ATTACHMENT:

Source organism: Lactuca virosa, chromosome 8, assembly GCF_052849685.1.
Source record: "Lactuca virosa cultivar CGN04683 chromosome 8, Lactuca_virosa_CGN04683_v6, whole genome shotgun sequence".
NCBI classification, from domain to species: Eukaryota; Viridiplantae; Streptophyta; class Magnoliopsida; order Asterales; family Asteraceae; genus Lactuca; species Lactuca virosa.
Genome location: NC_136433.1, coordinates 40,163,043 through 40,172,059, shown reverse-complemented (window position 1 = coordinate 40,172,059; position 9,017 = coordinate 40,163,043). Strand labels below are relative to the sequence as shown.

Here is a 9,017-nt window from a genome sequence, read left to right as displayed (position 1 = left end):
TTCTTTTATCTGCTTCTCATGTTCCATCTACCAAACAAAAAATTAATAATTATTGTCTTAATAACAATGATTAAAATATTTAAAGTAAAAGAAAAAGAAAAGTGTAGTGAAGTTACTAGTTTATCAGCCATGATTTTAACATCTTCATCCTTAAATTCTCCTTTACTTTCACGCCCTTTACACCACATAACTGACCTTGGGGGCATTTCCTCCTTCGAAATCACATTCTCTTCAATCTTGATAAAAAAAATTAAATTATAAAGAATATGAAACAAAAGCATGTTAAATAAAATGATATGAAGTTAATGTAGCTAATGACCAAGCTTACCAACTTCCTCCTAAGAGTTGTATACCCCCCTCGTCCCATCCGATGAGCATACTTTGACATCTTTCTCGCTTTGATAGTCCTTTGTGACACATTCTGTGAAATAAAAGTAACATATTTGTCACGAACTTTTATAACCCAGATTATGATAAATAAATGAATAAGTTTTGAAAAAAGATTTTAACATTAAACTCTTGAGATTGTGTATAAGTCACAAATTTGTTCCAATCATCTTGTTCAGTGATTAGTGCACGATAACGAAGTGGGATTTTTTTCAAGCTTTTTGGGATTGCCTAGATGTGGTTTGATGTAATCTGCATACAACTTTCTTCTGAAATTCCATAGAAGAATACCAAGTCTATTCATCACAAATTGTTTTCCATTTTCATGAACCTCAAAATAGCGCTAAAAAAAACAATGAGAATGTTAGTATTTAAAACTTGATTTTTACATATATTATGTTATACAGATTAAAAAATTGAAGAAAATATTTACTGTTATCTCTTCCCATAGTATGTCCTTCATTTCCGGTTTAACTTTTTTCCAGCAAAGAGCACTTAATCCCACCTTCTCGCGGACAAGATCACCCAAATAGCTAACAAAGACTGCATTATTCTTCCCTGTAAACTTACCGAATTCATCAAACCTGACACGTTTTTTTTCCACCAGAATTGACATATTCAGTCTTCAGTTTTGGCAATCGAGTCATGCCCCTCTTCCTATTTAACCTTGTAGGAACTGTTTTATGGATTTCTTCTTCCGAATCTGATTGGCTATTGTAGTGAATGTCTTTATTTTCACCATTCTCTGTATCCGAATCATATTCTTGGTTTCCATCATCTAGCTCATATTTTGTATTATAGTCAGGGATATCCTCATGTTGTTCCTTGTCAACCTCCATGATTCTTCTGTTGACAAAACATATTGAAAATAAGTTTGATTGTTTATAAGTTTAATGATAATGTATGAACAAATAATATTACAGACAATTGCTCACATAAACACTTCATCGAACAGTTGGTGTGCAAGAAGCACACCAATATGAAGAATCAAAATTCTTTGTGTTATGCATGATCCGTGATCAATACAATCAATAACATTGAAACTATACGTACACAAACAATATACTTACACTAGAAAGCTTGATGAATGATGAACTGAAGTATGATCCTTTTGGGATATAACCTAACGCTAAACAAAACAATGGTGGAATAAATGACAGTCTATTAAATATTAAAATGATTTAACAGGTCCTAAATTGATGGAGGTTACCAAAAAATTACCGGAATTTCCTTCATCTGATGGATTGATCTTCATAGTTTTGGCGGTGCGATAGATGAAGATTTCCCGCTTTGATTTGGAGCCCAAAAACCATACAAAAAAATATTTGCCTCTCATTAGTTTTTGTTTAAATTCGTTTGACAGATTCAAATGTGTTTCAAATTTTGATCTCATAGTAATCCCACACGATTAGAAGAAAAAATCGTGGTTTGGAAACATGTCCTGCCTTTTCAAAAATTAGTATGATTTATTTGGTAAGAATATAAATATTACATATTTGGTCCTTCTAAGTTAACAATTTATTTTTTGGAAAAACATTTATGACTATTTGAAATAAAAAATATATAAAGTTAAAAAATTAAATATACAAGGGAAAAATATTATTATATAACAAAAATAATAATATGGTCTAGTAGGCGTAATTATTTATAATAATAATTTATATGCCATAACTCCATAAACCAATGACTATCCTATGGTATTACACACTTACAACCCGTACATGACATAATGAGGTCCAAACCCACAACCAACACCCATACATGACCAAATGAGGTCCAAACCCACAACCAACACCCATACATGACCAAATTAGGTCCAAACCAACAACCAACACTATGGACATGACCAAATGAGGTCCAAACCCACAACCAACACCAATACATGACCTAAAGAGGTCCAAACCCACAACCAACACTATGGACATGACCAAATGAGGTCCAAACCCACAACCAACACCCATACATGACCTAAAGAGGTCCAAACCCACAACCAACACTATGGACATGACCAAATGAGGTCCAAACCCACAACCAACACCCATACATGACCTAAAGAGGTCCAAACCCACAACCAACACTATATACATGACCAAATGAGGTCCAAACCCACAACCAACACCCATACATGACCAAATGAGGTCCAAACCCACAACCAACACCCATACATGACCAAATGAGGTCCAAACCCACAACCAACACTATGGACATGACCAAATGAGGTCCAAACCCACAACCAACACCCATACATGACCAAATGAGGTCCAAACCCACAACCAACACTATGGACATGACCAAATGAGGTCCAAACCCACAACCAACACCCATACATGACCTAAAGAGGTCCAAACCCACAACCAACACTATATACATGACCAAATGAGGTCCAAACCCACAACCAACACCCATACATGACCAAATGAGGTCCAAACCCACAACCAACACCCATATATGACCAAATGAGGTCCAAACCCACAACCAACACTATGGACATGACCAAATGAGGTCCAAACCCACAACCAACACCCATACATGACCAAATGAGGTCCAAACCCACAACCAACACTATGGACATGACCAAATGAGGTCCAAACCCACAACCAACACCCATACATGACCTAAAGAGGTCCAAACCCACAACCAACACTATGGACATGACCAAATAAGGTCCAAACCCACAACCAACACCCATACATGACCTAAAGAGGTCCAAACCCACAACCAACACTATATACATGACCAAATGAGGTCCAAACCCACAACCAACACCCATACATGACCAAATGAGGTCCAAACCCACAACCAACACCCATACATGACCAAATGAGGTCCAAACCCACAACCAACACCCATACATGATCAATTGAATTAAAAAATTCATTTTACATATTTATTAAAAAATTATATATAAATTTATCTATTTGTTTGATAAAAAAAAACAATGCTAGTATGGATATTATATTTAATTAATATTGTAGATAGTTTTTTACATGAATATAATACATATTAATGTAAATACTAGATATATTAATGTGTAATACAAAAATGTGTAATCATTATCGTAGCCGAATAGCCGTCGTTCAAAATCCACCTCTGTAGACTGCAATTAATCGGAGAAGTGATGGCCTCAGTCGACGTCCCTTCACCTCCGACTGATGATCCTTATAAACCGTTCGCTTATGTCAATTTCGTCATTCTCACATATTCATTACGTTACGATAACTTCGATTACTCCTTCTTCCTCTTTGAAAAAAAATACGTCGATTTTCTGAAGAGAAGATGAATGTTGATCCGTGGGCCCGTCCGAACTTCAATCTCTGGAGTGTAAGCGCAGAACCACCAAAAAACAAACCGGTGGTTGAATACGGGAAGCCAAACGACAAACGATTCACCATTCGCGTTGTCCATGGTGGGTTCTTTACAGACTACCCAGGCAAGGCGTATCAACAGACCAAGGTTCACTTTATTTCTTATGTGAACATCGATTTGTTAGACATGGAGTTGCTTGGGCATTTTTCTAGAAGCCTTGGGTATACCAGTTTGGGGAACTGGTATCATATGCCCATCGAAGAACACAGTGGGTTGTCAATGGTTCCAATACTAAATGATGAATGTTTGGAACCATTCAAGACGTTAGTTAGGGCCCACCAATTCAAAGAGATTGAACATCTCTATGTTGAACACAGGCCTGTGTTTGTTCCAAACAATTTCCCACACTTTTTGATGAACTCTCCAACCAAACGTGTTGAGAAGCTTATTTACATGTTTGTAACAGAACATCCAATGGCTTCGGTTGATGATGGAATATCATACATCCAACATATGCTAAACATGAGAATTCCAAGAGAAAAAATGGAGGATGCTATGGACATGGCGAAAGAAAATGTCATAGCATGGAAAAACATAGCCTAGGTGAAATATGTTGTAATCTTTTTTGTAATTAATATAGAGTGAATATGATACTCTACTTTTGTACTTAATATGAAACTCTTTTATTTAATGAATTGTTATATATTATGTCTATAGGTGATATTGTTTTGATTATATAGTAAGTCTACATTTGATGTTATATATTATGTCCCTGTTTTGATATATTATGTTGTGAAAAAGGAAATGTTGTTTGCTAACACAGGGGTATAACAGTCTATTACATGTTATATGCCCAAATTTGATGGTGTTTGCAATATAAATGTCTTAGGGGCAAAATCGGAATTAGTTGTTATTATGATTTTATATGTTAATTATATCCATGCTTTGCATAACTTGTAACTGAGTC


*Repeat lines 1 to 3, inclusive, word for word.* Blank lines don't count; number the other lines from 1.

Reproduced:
Source organism: Lactuca virosa, chromosome 8, assembly GCF_052849685.1.
Source record: "Lactuca virosa cultivar CGN04683 chromosome 8, Lactuca_virosa_CGN04683_v6, whole genome shotgun sequence".
NCBI classification, from domain to species: Eukaryota; Viridiplantae; Streptophyta; class Magnoliopsida; order Asterales; family Asteraceae; genus Lactuca; species Lactuca virosa.